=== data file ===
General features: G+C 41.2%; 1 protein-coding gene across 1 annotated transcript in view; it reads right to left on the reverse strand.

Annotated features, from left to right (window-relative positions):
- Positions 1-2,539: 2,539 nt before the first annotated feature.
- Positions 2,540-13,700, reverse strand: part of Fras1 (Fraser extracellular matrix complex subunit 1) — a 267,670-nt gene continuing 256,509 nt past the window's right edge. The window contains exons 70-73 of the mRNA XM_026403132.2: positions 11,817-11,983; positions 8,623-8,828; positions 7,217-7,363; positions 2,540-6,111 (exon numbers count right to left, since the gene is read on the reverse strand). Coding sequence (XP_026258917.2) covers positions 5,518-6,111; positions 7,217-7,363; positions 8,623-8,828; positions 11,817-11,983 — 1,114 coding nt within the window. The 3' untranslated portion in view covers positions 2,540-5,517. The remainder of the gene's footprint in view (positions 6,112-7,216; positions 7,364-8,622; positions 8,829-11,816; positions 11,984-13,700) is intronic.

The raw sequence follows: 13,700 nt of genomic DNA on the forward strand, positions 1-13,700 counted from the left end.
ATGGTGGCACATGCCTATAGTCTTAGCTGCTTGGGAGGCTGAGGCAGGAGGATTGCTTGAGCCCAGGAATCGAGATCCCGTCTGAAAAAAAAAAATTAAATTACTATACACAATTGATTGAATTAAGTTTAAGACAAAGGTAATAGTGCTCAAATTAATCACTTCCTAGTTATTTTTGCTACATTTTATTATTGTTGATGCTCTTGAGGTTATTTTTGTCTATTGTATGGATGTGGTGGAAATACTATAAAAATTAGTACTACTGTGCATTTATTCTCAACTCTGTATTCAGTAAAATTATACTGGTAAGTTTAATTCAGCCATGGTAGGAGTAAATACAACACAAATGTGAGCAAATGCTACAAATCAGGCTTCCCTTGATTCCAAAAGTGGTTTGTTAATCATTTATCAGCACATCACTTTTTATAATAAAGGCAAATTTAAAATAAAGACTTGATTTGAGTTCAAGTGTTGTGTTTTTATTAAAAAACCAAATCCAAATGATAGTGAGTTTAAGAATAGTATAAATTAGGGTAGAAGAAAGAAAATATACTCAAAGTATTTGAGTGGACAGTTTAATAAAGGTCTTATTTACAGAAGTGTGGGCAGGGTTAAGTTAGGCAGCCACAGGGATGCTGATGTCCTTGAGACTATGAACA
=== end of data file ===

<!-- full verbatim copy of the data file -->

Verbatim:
General features: G+C 41.2%; 1 protein-coding gene across 1 annotated transcript in view; it reads right to left on the reverse strand.

Annotated features, from left to right (window-relative positions):
- Positions 1-2,539: 2,539 nt before the first annotated feature.
- Positions 2,540-13,700, reverse strand: part of Fras1 (Fraser extracellular matrix complex subunit 1) — a 267,670-nt gene continuing 256,509 nt past the window's right edge. The window contains exons 70-73 of the mRNA XM_026403132.2: positions 11,817-11,983; positions 8,623-8,828; positions 7,217-7,363; positions 2,540-6,111 (exon numbers count right to left, since the gene is read on the reverse strand). Coding sequence (XP_026258917.2) covers positions 5,518-6,111; positions 7,217-7,363; positions 8,623-8,828; positions 11,817-11,983 — 1,114 coding nt within the window. The 3' untranslated portion in view covers positions 2,540-5,517. The remainder of the gene's footprint in view (positions 6,112-7,216; positions 7,364-8,622; positions 8,829-11,816; positions 11,984-13,700) is intronic.

The raw sequence follows: 13,700 nt of genomic DNA on the forward strand, positions 1-13,700 counted from the left end.
ATGGTGGCACATGCCTATAGTCTTAGCTGCTTGGGAGGCTGAGGCAGGAGGATTGCTTGAGCCCAGGAATCGAGATCCCGTCTGAAAAAAAAAAATTAAATTACTATACACAATTGATTGAATTAAGTTTAAGACAAAGGTAATAGTGCTCAAATTAATCACTTCCTAGTTATTTTTGCTACATTTTATTATTGTTGATGCTCTTGAGGTTATTTTTGTCTATTGTATGGATGTGGTGGAAATACTATAAAAATTAGTACTACTGTGCATTTATTCTCAACTCTGTATTCAGTAAAATTATACTGGTAAGTTTAATTCAGCCATGGTAGGAGTAAATACAACACAAATGTGAGCAAATGCTACAAATCAGGCTTCCCTTGATTCCAAAAGTGGTTTGTTAATCATTTATCAGCACATCACTTTTTATAATAAAGGCAAATTTAAAATAAAGACTTGATTTGAGTTCAAGTGTTGTGTTTTTATTAAAAAACCAAATCCAAATGATAGTGAGTTTAAGAATAGTATAAATTAGGGTAGAAGAAAGAAAATATACTCAAAGTATTTGAGTGGACAGTTTAATAAAGGTCTTATTTACAGAAGTGTGGGCAGGGTTAAGTTAGGCAGCCACAGGGATGCTGATGTCCTTGAGACTATGAACA